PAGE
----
Pauline Winifred Councilman, Nash, Jackson was born in 1908 in Montague, Massachusetts, to a very poor working class family.

She along with her three brothers Paul, Norman, Phillip and sister Ester, was raised in the center of town. She was rebellious, tenacious and strong even at a young age.  She didn’t finish high school and neither did any of her siblings. She lived her whole life in Montague, except for when she traveled to Greece to visit my newly wed mother and to meet me as a baby. She married and divorced twice. She raised my uncle Norman and my mother Christine alone, and worked full-time at Sears Roebuck & Company, until she retired.

Pauline was a woman full of fire and strength. Her gaze, was like nothing I’ve ever seen before or since. She had white blond hair and piercing blue eyes, and was always very slender and petite. Her delicate frame was a bit underweight and frail in the end. A lifelong smoker, she smoked up to four packs a day in her youth, which over the years took a terrible toll on her health.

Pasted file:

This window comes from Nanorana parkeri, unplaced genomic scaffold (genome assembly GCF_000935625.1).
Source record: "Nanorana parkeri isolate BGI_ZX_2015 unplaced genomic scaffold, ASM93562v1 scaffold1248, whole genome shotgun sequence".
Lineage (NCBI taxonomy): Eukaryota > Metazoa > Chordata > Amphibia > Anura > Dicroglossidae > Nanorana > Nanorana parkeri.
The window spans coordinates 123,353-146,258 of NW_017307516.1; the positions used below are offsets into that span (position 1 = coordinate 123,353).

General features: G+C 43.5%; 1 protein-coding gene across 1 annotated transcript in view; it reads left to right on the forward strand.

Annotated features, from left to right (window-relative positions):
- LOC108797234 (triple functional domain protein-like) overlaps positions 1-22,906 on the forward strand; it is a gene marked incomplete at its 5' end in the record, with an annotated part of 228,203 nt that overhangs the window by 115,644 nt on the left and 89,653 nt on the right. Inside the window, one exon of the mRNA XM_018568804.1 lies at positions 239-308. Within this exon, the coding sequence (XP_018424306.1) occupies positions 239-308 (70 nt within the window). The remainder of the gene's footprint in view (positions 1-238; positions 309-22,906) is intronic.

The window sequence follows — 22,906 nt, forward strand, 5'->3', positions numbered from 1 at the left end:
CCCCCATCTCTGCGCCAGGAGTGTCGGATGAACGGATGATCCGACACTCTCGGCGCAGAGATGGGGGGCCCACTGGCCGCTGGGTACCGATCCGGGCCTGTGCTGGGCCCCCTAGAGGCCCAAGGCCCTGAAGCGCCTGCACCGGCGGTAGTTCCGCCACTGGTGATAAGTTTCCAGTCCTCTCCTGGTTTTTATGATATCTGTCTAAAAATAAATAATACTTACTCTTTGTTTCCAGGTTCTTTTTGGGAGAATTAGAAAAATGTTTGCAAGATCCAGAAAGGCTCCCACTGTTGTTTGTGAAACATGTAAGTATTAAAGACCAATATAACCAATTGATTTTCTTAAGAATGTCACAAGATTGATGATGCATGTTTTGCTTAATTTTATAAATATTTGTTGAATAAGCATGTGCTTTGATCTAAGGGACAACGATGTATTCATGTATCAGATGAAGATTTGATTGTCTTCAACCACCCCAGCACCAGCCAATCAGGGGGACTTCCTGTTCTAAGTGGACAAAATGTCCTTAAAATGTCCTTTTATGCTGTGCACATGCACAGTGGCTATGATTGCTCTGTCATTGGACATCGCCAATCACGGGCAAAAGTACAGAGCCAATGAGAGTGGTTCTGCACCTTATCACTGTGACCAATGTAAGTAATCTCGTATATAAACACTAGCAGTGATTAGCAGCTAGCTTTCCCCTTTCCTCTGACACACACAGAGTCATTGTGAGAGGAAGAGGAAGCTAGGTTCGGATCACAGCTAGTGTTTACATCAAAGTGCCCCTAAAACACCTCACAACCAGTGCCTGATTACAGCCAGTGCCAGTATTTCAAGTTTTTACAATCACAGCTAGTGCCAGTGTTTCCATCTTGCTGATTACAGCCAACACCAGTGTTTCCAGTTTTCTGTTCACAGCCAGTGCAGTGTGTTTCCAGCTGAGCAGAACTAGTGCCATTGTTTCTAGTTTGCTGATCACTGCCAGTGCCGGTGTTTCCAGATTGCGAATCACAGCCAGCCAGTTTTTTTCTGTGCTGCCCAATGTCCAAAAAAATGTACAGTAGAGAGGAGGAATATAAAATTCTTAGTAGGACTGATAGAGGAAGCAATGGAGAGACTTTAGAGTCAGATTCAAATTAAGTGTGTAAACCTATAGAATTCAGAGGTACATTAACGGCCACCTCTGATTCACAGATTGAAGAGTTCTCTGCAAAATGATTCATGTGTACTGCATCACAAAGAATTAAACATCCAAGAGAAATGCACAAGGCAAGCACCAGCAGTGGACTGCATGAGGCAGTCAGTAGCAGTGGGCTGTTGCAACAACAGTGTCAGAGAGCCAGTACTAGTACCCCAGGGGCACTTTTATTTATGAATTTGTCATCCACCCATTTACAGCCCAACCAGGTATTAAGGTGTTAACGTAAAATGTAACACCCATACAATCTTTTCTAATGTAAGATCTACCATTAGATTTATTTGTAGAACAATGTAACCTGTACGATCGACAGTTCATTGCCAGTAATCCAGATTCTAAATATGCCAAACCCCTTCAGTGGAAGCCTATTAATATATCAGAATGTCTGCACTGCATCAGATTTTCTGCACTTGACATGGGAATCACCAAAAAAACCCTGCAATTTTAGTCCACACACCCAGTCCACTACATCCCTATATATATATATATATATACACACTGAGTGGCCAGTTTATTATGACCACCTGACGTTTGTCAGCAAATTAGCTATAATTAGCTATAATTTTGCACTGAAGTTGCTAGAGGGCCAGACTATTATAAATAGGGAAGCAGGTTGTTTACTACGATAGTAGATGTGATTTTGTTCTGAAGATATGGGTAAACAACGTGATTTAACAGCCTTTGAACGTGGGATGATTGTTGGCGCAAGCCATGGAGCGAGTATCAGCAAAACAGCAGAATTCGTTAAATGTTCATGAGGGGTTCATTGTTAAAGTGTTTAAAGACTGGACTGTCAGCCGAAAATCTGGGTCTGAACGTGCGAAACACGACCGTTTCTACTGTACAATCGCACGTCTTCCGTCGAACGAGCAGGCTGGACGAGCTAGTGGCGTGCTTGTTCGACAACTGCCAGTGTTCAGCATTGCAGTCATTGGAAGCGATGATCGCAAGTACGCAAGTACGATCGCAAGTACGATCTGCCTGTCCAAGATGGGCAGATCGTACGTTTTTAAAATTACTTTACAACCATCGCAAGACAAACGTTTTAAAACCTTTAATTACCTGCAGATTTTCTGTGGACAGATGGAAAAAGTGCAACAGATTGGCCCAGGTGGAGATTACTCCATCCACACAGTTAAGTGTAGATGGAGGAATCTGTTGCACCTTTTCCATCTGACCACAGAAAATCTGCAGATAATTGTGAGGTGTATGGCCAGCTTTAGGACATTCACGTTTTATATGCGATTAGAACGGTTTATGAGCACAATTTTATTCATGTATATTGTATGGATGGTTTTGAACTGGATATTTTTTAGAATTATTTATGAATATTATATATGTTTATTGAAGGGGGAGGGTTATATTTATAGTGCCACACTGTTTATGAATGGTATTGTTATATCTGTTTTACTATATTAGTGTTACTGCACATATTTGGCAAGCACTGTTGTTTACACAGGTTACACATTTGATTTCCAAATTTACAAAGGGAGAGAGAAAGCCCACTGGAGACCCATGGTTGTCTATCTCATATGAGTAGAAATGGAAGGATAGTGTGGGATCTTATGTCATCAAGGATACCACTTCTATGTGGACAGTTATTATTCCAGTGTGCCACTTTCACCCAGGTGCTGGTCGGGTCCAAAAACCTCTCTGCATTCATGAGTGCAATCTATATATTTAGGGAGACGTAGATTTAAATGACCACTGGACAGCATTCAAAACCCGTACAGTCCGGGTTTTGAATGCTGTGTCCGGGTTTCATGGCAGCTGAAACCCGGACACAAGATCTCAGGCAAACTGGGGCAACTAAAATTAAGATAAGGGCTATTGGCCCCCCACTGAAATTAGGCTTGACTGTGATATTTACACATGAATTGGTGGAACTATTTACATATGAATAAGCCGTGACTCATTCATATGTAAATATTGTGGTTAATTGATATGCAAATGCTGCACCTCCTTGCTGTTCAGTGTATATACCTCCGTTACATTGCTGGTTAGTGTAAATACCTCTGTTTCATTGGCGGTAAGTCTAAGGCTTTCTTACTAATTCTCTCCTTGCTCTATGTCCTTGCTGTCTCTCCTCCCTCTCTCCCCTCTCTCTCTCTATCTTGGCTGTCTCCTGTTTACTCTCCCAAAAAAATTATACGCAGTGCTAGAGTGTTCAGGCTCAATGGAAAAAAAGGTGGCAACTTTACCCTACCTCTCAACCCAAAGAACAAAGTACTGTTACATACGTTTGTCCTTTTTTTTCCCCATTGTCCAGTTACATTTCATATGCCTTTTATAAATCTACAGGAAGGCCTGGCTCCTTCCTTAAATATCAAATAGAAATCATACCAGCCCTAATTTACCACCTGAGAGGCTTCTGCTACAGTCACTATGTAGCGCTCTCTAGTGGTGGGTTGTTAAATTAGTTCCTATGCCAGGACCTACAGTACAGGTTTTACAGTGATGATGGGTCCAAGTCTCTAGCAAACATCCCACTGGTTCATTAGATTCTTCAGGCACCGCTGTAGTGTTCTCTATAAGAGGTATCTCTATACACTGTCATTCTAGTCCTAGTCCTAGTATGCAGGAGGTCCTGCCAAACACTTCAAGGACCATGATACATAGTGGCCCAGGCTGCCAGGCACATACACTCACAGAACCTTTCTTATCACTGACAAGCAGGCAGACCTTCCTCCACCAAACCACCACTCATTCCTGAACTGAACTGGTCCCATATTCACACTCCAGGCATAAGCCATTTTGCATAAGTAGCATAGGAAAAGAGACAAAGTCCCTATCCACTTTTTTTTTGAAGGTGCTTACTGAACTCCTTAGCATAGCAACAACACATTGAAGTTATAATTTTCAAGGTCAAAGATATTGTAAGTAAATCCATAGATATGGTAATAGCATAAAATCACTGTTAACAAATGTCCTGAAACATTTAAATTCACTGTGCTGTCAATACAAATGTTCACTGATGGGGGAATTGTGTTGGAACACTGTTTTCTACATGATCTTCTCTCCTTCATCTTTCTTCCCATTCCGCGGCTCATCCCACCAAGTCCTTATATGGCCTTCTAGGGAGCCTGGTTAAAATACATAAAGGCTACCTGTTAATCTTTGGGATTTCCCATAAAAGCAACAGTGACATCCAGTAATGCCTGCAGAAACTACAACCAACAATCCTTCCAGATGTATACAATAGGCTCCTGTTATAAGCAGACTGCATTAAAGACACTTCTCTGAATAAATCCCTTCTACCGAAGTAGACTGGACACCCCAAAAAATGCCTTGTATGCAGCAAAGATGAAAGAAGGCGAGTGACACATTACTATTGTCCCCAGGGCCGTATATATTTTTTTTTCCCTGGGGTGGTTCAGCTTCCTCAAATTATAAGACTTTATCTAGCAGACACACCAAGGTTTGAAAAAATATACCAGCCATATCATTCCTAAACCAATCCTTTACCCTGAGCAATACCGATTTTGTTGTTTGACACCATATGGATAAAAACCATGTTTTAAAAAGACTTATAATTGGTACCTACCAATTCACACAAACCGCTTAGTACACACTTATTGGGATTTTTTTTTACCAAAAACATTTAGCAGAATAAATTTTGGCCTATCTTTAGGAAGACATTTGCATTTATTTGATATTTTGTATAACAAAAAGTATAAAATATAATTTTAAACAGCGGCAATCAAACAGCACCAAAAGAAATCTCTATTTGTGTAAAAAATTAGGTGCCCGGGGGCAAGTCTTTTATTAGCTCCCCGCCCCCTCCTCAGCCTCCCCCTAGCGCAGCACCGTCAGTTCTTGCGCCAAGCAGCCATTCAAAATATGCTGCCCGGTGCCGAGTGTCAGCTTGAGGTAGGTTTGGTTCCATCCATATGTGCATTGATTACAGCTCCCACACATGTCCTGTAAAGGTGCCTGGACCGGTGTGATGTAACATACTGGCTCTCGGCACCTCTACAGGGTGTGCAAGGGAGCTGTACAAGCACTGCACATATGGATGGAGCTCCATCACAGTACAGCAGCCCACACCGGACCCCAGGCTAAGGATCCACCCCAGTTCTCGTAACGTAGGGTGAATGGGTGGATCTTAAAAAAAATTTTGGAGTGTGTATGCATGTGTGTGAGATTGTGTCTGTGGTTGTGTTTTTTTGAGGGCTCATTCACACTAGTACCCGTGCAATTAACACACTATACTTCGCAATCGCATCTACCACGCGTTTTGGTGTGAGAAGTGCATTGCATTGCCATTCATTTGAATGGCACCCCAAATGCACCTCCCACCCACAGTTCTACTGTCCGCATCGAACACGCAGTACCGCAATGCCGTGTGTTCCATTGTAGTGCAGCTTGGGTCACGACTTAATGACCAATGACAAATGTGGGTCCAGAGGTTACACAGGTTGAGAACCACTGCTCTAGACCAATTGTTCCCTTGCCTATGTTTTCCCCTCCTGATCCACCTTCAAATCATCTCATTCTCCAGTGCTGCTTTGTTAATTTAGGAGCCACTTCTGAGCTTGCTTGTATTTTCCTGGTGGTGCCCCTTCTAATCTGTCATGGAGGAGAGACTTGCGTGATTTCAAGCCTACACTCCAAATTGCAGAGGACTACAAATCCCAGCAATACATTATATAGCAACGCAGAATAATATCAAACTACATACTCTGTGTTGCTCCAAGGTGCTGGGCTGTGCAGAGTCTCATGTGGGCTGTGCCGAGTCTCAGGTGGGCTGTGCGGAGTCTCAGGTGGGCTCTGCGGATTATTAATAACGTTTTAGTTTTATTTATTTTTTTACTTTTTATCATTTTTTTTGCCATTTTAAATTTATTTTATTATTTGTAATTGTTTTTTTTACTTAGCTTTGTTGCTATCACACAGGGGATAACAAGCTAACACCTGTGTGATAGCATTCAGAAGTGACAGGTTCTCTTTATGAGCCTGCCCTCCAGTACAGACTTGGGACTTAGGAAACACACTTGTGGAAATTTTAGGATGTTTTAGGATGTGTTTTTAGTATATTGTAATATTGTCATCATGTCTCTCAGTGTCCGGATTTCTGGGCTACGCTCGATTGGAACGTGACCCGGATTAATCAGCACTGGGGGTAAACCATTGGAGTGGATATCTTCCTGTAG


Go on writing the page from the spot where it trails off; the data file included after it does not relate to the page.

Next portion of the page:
A take no bullshit woman, she worked hard her whole life and with no help from her ex husbands. She didn’t tolerate anything for long and even though many women of her generation would have remained married she chose to defy convention, and not be beholden to anyone who didn’t have her best interest. So she kicked both of them out, and they never were a part of their children’s lives. She was fiercely loyal to her family and they supported her in every way as she raised her two children on her own. I feel (sometimes to my detriment) I take much of my personality from her.

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Pauline with her son Norman mid 1930’s